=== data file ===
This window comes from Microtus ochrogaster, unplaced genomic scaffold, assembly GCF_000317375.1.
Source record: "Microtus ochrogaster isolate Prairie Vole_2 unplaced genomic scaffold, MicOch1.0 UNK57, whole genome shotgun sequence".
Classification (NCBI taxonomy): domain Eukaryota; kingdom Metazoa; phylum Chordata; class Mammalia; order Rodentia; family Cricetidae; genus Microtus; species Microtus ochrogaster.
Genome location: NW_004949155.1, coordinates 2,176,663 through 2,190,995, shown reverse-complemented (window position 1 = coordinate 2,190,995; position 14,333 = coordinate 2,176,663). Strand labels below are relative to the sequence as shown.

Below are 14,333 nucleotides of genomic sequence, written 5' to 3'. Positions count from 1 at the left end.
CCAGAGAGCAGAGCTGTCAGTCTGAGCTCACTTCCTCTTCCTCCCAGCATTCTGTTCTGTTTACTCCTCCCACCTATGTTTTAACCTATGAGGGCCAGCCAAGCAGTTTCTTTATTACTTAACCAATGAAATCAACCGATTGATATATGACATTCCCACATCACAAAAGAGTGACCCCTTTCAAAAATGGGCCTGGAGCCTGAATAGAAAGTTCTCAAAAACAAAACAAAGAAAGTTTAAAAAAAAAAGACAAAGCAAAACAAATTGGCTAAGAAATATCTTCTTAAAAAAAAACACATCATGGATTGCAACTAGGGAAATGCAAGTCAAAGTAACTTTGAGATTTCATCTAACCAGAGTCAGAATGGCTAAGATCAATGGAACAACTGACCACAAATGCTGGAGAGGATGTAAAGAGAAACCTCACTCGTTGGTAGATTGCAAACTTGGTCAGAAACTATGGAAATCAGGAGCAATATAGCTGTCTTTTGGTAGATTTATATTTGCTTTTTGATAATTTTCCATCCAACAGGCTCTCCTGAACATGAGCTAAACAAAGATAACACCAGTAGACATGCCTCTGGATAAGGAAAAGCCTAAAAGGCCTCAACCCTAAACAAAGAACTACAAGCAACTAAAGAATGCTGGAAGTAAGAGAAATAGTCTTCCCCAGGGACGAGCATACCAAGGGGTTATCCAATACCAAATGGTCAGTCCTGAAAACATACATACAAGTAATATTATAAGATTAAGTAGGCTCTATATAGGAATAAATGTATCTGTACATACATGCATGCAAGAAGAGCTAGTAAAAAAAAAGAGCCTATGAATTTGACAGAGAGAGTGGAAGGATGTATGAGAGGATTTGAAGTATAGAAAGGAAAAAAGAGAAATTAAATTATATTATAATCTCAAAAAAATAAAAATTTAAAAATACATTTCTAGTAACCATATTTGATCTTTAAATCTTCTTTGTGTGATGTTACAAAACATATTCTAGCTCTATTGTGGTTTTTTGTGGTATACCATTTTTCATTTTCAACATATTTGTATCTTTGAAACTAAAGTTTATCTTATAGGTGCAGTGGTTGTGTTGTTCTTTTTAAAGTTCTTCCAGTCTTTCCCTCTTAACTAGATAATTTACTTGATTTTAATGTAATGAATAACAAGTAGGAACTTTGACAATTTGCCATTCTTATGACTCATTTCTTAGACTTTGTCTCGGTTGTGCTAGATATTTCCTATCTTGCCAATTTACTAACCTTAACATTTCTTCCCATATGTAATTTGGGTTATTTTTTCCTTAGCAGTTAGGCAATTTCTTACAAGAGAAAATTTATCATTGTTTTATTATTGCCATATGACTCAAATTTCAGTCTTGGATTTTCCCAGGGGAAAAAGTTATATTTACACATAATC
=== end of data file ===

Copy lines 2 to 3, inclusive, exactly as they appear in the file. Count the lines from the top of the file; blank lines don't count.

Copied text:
Source record: "Microtus ochrogaster isolate Prairie Vole_2 unplaced genomic scaffold, MicOch1.0 UNK57, whole genome shotgun sequence".
Classification (NCBI taxonomy): domain Eukaryota; kingdom Metazoa; phylum Chordata; class Mammalia; order Rodentia; family Cricetidae; genus Microtus; species Microtus ochrogaster.